To catch trophy lake trout, northern pike and Arctic grayling in just one trip, head for the N.W.T.’s remote and wild Kasba Lake
After such sterling pike and grayling fishing, we focussed on the final point of our triple crowns. Lakers weighing more than 20 pounds come out of Kasba almost every day of the season, but the lake is not known for colossal fish, such as those caught on Great Bear, for example. It does, however, boast a dizzying abundance of trout in the five- to 10-pound class. The 358 days of the year I’m not in the Territories, I’ll do a happy dance over catching a five-pound trout. But Lynn and I were after bruisers, so we trolled heavy spoons the size of a man’s hand. Doing this you will still catch some smaller fish, but big lakers enjoy a big meal, so it ups your odds.
Just after lunchtime on our third day, I got a wrenching hit on my orange-and-copper Huskie Devle. My heavy spinning rod nearly doubled over as the fish headed deep and began peeling line off my saltwater-class reel. We knew right away it was big. For 10 minutes I could not move that fish. By the 15-minute mark, though, it finally started coming in, and Tyler—who’s guided anglers to hundreds of trophy-class trout—cautiously speculated about the size of such a brawler. Could it be 30, even 40 pounds? With immense relief, I led the fish (above) into the net.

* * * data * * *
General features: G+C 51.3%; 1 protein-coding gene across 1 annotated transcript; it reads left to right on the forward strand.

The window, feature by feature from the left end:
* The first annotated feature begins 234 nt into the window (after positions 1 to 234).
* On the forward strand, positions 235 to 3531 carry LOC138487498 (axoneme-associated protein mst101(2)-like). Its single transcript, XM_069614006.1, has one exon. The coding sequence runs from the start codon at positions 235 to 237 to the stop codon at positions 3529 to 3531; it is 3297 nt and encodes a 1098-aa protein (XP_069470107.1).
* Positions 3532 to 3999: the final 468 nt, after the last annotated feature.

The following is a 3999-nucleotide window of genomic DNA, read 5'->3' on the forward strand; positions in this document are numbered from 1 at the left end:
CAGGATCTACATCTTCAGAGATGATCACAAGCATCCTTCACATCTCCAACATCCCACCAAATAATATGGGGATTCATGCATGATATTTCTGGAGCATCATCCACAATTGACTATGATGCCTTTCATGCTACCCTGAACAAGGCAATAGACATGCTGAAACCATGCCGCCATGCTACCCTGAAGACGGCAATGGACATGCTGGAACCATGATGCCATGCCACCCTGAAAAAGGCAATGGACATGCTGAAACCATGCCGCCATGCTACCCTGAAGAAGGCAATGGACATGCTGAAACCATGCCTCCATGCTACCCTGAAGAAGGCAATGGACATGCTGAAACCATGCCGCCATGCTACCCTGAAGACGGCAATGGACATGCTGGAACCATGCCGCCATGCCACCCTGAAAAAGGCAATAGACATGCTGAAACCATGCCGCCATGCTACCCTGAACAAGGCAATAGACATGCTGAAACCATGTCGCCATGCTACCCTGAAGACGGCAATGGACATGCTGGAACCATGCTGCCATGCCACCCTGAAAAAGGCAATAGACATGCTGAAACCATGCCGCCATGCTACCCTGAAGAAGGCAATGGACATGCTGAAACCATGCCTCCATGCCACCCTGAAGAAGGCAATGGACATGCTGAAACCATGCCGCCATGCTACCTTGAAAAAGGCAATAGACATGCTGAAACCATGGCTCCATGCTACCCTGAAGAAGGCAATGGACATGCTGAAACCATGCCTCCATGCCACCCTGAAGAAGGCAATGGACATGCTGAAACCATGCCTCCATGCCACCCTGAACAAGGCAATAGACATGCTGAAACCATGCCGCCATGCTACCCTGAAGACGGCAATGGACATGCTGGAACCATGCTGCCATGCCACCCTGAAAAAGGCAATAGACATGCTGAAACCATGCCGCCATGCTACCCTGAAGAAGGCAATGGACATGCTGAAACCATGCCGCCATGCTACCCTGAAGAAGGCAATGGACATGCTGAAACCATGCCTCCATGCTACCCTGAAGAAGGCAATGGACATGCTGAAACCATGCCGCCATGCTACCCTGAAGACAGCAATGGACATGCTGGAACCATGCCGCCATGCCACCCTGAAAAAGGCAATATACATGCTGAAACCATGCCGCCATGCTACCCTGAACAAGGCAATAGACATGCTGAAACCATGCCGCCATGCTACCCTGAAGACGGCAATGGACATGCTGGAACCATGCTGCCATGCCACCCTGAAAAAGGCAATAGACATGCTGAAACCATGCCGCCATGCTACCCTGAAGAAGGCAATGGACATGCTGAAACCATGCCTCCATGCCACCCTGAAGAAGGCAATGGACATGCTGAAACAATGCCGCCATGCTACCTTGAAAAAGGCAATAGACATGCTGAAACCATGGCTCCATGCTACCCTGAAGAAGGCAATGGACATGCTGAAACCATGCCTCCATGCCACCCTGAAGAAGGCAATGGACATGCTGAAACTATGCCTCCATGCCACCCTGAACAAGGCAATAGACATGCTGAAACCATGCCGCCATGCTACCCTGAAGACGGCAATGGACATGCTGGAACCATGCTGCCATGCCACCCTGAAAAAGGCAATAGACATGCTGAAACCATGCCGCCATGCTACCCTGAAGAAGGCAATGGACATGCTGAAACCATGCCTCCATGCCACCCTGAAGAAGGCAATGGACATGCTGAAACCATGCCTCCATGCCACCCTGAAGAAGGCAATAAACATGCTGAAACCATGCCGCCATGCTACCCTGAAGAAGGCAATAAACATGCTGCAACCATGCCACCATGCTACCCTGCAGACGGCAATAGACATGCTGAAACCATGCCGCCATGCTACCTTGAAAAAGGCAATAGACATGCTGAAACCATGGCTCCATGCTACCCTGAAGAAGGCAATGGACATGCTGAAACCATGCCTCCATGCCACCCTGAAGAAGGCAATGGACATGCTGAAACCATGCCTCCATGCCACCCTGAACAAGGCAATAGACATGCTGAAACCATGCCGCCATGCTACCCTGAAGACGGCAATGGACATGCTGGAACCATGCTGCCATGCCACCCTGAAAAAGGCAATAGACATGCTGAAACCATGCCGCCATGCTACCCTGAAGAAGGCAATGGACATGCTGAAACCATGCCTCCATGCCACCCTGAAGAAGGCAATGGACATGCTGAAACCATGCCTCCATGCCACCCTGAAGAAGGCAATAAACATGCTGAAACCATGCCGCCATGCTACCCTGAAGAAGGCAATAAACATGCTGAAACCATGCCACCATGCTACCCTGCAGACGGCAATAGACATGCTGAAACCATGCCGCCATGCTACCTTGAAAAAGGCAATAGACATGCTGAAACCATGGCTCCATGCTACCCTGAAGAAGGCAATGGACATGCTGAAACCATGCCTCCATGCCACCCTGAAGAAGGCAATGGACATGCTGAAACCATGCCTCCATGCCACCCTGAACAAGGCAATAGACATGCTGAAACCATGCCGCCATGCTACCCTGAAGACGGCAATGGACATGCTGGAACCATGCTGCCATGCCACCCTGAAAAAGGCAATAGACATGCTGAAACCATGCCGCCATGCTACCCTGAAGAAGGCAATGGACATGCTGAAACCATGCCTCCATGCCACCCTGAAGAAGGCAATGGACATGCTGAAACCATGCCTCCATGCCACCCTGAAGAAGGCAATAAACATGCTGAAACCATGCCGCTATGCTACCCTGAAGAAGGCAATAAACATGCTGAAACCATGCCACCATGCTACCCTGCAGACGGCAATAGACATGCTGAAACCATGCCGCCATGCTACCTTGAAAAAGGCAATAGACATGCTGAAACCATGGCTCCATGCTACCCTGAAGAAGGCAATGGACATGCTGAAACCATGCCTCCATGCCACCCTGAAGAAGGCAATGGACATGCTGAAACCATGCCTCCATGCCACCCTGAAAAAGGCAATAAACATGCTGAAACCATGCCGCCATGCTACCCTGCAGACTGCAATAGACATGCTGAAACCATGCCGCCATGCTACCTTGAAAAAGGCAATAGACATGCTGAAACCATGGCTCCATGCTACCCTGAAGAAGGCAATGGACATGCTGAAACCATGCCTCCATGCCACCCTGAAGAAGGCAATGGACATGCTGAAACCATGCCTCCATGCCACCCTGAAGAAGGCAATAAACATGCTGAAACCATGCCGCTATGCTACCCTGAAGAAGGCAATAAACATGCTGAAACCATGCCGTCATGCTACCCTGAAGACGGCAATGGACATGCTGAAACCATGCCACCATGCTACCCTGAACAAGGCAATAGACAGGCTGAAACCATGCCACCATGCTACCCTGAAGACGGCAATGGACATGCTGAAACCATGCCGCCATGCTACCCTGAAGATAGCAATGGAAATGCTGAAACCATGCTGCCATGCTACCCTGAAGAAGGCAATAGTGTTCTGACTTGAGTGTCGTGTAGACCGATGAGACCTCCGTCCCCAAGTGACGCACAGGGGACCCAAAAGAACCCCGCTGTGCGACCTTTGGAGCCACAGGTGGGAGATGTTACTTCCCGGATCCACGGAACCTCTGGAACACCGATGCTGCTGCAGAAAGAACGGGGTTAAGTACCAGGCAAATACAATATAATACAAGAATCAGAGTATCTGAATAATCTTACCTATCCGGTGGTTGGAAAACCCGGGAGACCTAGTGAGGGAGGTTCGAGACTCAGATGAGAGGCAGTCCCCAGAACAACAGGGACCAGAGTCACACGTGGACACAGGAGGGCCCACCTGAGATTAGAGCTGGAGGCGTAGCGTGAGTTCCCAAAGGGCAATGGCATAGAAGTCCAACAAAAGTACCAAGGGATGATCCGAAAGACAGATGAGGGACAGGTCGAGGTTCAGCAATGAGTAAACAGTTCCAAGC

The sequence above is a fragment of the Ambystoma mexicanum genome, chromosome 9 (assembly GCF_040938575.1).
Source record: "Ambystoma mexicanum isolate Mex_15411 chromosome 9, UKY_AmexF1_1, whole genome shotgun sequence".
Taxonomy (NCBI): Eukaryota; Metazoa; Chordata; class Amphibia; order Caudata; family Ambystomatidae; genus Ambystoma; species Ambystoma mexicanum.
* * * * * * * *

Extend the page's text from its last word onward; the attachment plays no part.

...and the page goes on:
At 40 inches in length, and weighing 22 pounds, it was certainly a trophy lake trout, but not record-book big. It was just a donkey of a fish, one of those specimens you encounter from time to time, possessed of way more power or fighting spirit than others in its class. As with the Kazan trout I lost the day before, I just felt lucky for the experience.
It was almost exactly 24 hours later when Lynn landed his big trout of the trip, and I boated another 20-pounder (of normal strength, this time). Throw in a shorelunch of grilled laker tacos, and we’d more than completed our Kasba goals. With one day left, we decided to roll the dice on a unique final adventure.